The invention will be described in greater detail below with reference to particular embodiments illustrated in the figures.
Reference will now be made in detail to embodiments of the invention, one or more examples of which are illustrated in the drawings. Each example is provided by way of explanation of the invention, and not meant as a limitation of the invention. For example, features illustrated or described as part of one embodiment, may be used with another embodiment, to yield still a further embodiment. It is intended that the present invention include modifications and variations to the embodiments described herein.
A conventional apparatus and process for forming a meltblown fabric is shown in
The melted polymer is forced out of slot 24 through a plurality of small diameter capillaries 36 extending across tip 38 of die 14. The capillaries 36 generally have a diameter on the order of 0.0065 to 0.0180 in., and are spaced from 9-100 capillaries per inch. The gas passes from chambers 26 and 28 through passageways 40 and 42. The two streams of gas from passageways 40 and 42 converge to entrain and attenuate molten polymer threads 44 (see
The extruded threads 44 form a coherent, i.e. cohesive, fibrous nonwoven web 18 that may be removed by rollers 47, which may be designed to press web 18 together to improve the integrity of web 18. Thereafter, web 18 may be transported by conventional arrangement to a wind-up roll, pattern-embossed, etc. U.S. Pat. No. 4,663,220 discloses in greater detail an apparatus and process using the above-described elements, and is incorporated by reference herein.
Embodiments of an apparatus 100 according to the invention are shown in
It should be understood that
It should also be understood that a die tip configuration according to the invention may contain additional or fewer components than are illustrated in the figures. For example,
Air plates 120 a and 120 b are disposed along opposite sides 116 of the die tip 112. The plates 120 a and 120 b cooperate with the die tip sides 116 to define air channels 122 a and 122 b. The air channels 122 a and 122 b direct pressurized attenuating air 136 at the die tip apex 114 to draw and attenuate the molten polymer extruded from the exit orifice of the polymer channel 118 into a relatively fine continuous fiber, as is well known to those skilled in the art.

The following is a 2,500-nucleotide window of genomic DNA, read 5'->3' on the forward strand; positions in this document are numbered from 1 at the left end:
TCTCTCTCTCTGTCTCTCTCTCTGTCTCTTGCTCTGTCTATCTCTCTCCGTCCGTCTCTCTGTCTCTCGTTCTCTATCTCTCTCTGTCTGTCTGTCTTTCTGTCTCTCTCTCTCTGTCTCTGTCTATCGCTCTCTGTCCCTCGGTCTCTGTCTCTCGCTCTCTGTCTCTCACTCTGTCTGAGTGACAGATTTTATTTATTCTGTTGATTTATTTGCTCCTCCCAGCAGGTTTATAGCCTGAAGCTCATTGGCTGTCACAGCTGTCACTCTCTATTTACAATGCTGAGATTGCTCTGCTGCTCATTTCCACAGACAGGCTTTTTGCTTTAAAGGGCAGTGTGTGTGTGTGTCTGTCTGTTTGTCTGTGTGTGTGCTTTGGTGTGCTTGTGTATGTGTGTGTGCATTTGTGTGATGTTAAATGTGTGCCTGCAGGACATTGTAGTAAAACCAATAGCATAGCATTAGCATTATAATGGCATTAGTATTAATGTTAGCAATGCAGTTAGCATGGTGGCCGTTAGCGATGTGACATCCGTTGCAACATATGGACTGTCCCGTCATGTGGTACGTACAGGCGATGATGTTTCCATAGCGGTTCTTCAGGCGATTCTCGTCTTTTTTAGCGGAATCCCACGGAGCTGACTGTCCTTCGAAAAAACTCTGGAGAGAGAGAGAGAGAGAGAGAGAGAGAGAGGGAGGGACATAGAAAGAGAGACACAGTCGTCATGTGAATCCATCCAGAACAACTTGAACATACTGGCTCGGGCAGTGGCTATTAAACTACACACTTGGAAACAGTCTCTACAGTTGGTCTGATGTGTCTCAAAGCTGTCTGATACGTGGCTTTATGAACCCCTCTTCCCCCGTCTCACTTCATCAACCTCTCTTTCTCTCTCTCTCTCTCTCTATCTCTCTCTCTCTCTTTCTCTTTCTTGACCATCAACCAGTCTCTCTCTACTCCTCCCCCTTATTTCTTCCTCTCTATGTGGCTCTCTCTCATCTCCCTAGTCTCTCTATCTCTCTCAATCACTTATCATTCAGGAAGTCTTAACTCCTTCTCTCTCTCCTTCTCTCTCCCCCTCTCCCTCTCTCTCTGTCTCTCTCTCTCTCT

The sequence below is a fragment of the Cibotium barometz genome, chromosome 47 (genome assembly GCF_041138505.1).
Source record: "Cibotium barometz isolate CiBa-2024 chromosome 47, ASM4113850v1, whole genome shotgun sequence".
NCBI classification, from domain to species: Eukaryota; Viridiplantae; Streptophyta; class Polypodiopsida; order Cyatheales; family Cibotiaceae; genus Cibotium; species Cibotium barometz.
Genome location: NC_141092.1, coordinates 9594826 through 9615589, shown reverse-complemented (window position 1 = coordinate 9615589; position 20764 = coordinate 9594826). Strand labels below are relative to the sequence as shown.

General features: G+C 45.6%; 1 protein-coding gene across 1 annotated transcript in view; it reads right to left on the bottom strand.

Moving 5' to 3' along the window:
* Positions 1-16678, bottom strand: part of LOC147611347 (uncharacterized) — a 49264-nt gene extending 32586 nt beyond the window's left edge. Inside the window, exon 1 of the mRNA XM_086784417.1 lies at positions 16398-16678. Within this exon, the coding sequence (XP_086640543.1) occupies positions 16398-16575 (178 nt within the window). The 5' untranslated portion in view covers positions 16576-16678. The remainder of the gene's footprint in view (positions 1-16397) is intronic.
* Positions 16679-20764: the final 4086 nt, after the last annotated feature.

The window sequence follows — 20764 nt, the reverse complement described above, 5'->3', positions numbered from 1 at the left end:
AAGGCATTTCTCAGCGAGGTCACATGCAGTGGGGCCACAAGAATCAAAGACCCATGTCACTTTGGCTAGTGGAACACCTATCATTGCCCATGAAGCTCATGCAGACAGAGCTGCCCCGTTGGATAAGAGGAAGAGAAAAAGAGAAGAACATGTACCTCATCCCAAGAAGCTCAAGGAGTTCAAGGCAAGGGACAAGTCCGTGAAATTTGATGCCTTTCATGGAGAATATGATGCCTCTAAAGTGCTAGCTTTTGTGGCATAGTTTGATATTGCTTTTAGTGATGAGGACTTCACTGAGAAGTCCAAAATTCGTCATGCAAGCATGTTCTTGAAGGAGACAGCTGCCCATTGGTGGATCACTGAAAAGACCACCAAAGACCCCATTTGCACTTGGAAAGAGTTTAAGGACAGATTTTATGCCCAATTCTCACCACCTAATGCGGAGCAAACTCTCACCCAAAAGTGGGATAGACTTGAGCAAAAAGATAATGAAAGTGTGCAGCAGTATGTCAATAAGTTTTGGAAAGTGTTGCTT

As illustrated in
The air channels 122 a and 122 b may have various configurations and cross-sectional shapes. For example, in the embodiment of
As in the embodiment of
The air channels 122 a and 122 b may be defined by a space between the air plates 120 a and 120 b and the sides 116 of the die tip 112, as illustrated in
It should be appreciated that the pressure of the attenuating air supplied to the air channels 122 a and 122 b to achieve a desired velocity profile at the exit may vary as a function of a number of variables, including the shape and configuration of the air channels, angle of convergence of the air channels, viscosity of the molten polymer, and so forth. In the embodiment wherein a first convergence zone 124 precedes a second convergence zone 128 having a decreased convergence angle between the air channels 122 a and 122 b, attenuating air may be supplied within a pressure range of between about 2 psig and about 30 psig. In an embodiment, wherein the included angle of convergence 130 of the air channels along the second zone of convergence 128 is about 16 degrees, the pressure of the attenuating air supplied to the air channels may be about 20 psig.
A small scale prototype system of the embodiment depicted in
Avg. Fiber Diameter
Primary Air Pressure (psig)
The design demonstrated the ability to process at high pressures and obtain fine fibers even at high polymer throughputs. A photograph of the system running is shown in
It should be appreciated by those skilled in the art that various modifications and variations can be made to the embodiments of the invention described or illustrated herein without departing from the scope and spirit of the invention as set forth in the appended claims.
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|U.S. Classification||425/72.2, 425/7, 425/72.1|
|Apr 19, 2007||AS||Assignment|
Owner name: KIMBERLY-CLARK WORLDWIDE, INC., WISCONSIN
Free format text: ASSIGNMENT OF ASSIGNORS INTEREST;ASSIGNORS:HAYNES, BRYAN D.;COOK, MICHAEL C.;REEL/FRAME:019182/0025;SIGNING DATES FROM 20050401 TO 20050405
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|Feb 3, 2015||AS||Assignment|
Owner name: KIMBERLY-CLARK WORLDWIDE, INC., WISCONSIN
Free format text: NAME CHANGE;ASSIGNOR:KIMBERLY-CLARK WORLDWIDE, INC.;REEL/FRAME:034880/0742
Effective date: 20150101